Wednesday, July 26, 2017
BREAKING NEWS

Eldred Poisal Shares the Stories of His Native American Heritage

by Sheila Julson

Some artists are driven by the sheer love of creation, with admiration or fanfare being secondary. Such is the case with Eldred Poisal, a painter who has quietly worked behind the scenes for most of his 50-plus-year career, telling the stories of his Native American heritage on canvas.

Born in Clinton, Poisal’s mother passed away when he was young and his grandmother, who was of Arapaho descent, raised him. His grandmother noticed how he and his brothers liked to draw. “You know those old brown paper shopping bags? My grandmother used to save those so we’d have something to draw on. We sketched on those,” he reflects.

While there were no formal art programs at Poisal’s small high school in Western Oklahoma, one of the school’s sports coaches noticed Poisal’s passion for sketching and strongly encouraged him to draw. After Poisal graduated in 1954, he went on to study art at Bacone College, in Muskogee. He met Bacone Art Department Chair Walter Richard “Dick” West Sr., who would influence Poisal’s Native American-themed work. West was a Southern Cheyenne painter, sculptor, educator and an honored member of the Cheyenne and Arapaho Tribes.

Poisal also attended the University of Central Oklahoma (then known as Central State College), in Edmond. He also studied at the University of Montana, where through a National Endowment for the Arts-funded program, he had the opportunity to show his work at the National Museum of the American Indian, in Washington, D.C. He also worked at fine arts museums and galleries when he lived in Colorado.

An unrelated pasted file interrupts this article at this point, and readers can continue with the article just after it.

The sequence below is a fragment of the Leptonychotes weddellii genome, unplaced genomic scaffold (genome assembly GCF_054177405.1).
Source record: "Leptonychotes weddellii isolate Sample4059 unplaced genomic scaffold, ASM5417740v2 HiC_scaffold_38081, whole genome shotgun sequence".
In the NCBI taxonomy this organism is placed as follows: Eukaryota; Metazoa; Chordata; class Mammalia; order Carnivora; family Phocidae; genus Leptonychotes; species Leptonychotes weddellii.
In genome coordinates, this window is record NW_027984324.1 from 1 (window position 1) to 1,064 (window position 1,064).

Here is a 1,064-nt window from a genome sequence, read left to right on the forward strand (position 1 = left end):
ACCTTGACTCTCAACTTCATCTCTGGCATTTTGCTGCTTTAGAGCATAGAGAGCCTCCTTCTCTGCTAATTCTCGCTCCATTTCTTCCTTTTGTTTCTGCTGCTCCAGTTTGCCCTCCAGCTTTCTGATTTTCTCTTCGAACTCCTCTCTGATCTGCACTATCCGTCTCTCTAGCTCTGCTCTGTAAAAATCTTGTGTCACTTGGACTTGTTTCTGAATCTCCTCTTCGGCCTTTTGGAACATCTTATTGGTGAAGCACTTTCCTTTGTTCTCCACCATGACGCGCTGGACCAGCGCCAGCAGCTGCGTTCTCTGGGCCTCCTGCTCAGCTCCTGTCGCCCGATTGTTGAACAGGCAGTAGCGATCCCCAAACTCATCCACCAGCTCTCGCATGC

Poisal returned to Oklahoma, where he enjoyed teaching art to children. “I was an art teacher off and on for many years,” he says. “I taught kindergarten art classes at a public school in Geary, and I also taught at the former Cheyenne-Arapaho Indian Boarding School, in Concho.”

Although Poisal has had his work featured at some galleries, he has been mostly private with his art. In addition to West’s inspiration, the artists and craftspeople in Poisal’s family influenced his paintings of Native American lifestyle. “My work leans more toward life on the Plains, because my grandmother was Arapaho. My aunts and uncles were also artists, having worked in silver, stone and beadwork,” he says.

Images of Poisal’s family’s crafts often turned up in his paintings. He reflects Arapaho life onto canvas, as his work also depicts dancing figures, moccasin designs, belts, wrist cuffs and feather work.

When asked about his style, Poisal finds it difficult to categorize his work and instead prefers to let the paintings speak. “I’m not an abstract [artist] or modernist, but sort of in between,” he says. “I just started capturing the traditions of my relatives.”

Like all artists, Poisal notices how his work has changed and evolved over the years. “I see things that I did years ago that I wouldn’t do now, such as changes in color schemes,” he observes. Yet embracing change is a learning experience, and at 80 years old, Poisal keeps exploring new styles and techniques.

Sheila Julson is a Milwaukee-based freelance writer and regular contributor to Natural Awakenings magazines throughout the country.

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